Some people here in this future world have wondered whether I had any direct knowledge of the Groundhog Day tradition.
I regret to say that I do not. Aside from the fact that I published a German-American newspaper in the colonies, beginning in 1732, I did not have anything to do with this quaint custom. Actually, it did not even become popular until about 1841 – a considerable time after my days in Philadelphia.
What is the German-American connection? Brad Hart, a writer more familiar with this event than myself, has apparently summarized its history quite nicely, and posted the information on the internet at http://americancreation.blogspot.com/2010/02/where-did-groundhog-day-come-from.html
To make a long story short, Groundhog Day has its roots in Candlemas, an ancient Christian observance that also intersects with the Celtic celebration of Imbolc, as well as the belief in Brigid, the Celtic goddess of healing and wisdom.
Celts believed that Brigid would “bring the first stirrings of spring and liberate society from the clutches of harsh winter. It was through animals (usually a badger or a bear) that the will of Brigid was made manifest, which is why people would gather in almost every village to see if these ‘holy animals’ would emerge or not,” explains Mr. Hart.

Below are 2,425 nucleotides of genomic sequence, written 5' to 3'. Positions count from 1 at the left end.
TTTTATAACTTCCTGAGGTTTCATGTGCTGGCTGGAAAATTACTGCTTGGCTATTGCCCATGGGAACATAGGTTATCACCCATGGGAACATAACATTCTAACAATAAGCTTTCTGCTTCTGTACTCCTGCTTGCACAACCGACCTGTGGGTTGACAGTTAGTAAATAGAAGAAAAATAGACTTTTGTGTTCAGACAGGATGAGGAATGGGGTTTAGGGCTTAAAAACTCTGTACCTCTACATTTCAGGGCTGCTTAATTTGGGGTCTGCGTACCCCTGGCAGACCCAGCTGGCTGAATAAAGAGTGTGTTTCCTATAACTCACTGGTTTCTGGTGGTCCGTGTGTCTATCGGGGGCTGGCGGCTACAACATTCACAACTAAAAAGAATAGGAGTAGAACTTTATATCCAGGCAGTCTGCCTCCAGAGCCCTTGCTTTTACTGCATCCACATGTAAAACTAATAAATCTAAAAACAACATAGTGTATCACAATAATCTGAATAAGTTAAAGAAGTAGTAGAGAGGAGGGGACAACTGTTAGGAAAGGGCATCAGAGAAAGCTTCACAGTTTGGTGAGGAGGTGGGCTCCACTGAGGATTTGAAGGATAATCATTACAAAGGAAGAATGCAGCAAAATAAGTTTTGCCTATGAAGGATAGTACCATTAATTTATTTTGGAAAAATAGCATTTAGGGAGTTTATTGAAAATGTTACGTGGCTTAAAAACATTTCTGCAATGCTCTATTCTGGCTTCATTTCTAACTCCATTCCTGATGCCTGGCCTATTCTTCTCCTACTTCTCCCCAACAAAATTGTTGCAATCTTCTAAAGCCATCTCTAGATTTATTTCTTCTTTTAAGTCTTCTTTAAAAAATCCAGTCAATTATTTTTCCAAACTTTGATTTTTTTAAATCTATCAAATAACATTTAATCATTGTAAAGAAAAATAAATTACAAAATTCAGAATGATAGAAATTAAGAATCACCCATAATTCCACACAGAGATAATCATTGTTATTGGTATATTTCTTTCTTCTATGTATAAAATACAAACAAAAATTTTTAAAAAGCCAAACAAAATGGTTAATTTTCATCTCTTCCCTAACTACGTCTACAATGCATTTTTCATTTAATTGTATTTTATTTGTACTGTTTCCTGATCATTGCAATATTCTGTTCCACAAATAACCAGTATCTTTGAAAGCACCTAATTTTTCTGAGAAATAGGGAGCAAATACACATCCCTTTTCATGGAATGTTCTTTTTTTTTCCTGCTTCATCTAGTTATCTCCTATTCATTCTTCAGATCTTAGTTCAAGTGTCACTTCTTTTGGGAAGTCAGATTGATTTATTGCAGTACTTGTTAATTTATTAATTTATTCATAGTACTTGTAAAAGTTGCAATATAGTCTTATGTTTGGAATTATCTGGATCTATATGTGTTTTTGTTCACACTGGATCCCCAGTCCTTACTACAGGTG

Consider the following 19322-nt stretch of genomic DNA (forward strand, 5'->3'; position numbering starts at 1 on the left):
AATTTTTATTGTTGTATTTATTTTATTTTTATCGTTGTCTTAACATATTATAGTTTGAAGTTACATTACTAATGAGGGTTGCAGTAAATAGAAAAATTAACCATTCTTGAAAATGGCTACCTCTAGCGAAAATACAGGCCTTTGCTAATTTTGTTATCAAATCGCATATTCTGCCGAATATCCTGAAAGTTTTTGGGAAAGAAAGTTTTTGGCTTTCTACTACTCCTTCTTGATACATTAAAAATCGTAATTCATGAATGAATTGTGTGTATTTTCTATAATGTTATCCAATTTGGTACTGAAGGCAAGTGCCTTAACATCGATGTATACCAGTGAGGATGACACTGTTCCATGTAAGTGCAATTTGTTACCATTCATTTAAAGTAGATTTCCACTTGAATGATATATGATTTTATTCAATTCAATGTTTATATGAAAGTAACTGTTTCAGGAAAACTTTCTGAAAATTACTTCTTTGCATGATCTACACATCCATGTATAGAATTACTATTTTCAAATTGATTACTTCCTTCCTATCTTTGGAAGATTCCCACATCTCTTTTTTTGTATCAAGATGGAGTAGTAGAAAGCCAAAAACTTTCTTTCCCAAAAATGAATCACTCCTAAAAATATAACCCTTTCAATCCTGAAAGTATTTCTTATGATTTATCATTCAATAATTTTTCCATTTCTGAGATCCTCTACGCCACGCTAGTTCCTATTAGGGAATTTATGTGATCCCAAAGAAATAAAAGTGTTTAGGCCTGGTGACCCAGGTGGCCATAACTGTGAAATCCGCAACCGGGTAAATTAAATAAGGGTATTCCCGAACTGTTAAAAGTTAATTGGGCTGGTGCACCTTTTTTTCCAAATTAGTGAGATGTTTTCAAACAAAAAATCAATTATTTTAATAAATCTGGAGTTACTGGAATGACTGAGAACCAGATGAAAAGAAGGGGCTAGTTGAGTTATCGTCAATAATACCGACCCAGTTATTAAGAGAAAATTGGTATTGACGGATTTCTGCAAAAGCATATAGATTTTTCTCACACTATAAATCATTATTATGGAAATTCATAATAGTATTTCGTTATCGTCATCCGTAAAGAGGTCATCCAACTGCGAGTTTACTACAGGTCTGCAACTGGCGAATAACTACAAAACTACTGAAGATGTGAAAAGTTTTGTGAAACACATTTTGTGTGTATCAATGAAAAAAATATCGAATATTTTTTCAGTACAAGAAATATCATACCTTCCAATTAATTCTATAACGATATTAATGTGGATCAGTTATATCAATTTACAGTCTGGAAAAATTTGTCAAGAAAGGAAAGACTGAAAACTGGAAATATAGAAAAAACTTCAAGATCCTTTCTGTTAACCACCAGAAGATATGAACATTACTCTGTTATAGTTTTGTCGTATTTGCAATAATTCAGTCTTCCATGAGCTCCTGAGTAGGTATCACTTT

When the Germans (referred to somewhat inaccurately as “Pennsylvania Dutch”) came to this land, they brought with them their customs, including Candlemas. And since groundhogs were more numerous in Pennsylvania than badgers, it was this particular furry creature that became the leading weather prognosticator of this unique tradition.
There’s even a song that was popular in New England in the 18th century, which told of the Candlemas belief:
As the light glows longer,
the cold grows stronger.
If Candlemas be fair and bright,
winter will have another flight.
If Candlemas be cloud and snow,
Winter will be gone and not come again.
Now, add to this the fact that the Delaware Indians revered the groundhog as a sacred animal (they felt it was the ancestral grandfather of their tribe!), and you can see how these various customs may have become intertwined, just as the various cultures (Celtic, German, native American) intermingled with and had an effect on each other. For a native American blog on this subject, go to http://indiancountrytodaymedianetwork.com/2012/02/02/groundhog-days-native-american-roots-95391
And so, that is my account of the Groundhog. I only share this because of my own deep affection for another similar creature, the squirrel or “skugg,” on which I have written (or “blogged”) previously at http://benfranklinexclusive.weebly.com/1/post/2013/08/squirrel-lover-ben.html .
Your humble servant,